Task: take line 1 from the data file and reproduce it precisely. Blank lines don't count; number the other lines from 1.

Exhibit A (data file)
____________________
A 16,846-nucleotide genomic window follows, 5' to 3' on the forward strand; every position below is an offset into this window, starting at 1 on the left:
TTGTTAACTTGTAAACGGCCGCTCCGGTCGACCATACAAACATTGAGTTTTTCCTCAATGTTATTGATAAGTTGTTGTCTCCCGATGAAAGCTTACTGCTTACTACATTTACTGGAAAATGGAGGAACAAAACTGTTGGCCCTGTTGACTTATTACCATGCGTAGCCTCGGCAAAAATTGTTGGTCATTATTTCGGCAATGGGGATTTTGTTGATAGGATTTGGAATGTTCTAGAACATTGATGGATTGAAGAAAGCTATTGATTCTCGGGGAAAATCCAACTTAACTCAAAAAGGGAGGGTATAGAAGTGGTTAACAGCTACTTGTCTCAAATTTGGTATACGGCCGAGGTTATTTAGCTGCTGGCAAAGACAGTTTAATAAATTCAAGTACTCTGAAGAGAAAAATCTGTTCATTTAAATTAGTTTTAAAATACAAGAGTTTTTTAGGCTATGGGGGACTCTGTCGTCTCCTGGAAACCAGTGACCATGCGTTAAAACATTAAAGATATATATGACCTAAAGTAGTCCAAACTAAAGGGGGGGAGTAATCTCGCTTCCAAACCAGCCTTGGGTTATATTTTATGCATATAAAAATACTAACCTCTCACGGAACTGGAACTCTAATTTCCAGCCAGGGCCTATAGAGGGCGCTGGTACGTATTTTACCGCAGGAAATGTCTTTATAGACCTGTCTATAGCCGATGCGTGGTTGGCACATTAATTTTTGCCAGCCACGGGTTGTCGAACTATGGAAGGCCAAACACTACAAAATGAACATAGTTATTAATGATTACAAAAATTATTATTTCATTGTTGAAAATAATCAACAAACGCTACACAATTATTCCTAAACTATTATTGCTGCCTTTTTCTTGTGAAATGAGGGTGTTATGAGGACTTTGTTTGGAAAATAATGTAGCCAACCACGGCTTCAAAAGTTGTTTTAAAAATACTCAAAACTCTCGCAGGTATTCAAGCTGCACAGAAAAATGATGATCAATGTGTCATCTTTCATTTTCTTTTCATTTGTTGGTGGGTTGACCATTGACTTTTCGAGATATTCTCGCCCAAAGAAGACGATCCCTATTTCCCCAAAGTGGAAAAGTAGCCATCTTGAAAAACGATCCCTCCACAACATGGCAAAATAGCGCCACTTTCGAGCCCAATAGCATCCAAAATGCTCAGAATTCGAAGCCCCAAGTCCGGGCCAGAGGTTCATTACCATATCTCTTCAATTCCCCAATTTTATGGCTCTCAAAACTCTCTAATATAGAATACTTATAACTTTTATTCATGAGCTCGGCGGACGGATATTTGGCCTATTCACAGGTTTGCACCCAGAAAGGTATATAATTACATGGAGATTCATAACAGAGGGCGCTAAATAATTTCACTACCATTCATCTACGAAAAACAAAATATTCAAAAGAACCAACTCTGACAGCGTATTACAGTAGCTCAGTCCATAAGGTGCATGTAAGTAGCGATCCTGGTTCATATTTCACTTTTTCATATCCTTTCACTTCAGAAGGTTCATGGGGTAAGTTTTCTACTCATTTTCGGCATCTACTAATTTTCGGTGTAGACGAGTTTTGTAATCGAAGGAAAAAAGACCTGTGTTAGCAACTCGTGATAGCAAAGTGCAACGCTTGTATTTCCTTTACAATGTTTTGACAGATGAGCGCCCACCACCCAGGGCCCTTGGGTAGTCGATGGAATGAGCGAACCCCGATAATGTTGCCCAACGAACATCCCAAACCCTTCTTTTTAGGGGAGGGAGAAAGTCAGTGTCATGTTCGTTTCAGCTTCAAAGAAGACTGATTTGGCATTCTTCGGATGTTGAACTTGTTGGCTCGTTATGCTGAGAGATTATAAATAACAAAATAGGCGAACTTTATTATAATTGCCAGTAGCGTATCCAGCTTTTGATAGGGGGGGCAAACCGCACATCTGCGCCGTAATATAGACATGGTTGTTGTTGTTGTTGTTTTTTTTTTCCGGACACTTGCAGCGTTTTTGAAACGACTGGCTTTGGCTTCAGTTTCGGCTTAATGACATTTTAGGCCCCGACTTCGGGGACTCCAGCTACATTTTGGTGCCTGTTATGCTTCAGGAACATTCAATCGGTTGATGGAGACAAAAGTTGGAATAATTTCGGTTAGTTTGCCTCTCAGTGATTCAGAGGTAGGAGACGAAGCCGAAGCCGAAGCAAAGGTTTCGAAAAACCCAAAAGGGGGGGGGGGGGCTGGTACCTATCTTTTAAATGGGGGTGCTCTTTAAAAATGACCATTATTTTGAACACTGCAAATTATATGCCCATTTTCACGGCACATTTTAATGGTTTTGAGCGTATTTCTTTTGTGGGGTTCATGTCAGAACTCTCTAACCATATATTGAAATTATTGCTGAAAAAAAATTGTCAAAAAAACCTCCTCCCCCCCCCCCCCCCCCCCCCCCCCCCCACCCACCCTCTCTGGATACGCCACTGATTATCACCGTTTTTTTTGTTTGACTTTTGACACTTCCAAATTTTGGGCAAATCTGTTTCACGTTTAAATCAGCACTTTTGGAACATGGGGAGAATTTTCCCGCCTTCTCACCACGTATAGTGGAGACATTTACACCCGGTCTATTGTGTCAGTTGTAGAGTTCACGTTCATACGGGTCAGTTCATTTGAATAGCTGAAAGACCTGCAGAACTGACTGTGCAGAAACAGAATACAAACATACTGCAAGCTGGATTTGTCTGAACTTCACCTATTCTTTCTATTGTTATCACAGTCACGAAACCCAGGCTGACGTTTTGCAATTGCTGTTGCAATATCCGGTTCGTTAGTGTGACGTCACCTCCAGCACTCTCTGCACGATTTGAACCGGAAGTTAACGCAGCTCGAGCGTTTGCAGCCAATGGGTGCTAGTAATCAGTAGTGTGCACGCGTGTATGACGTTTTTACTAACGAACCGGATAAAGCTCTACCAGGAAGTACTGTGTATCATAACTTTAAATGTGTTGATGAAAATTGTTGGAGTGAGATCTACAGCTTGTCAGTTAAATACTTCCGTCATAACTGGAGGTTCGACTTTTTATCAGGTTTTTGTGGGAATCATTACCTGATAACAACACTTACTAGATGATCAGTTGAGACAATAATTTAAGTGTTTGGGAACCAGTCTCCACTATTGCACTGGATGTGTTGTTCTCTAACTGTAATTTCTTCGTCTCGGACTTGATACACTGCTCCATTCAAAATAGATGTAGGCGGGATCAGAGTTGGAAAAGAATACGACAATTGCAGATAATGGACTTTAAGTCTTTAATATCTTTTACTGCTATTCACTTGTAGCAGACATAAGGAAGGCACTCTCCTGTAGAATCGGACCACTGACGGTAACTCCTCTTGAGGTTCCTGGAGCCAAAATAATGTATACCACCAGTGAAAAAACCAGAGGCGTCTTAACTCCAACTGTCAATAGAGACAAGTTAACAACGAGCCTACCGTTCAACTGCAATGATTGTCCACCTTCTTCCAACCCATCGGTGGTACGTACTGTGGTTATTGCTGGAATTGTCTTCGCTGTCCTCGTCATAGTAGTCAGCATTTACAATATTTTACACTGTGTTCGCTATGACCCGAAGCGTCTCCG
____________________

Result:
A 16,846-nucleotide genomic window follows, 5' to 3' on the forward strand; every position below is an offset into this window, starting at 1 on the left: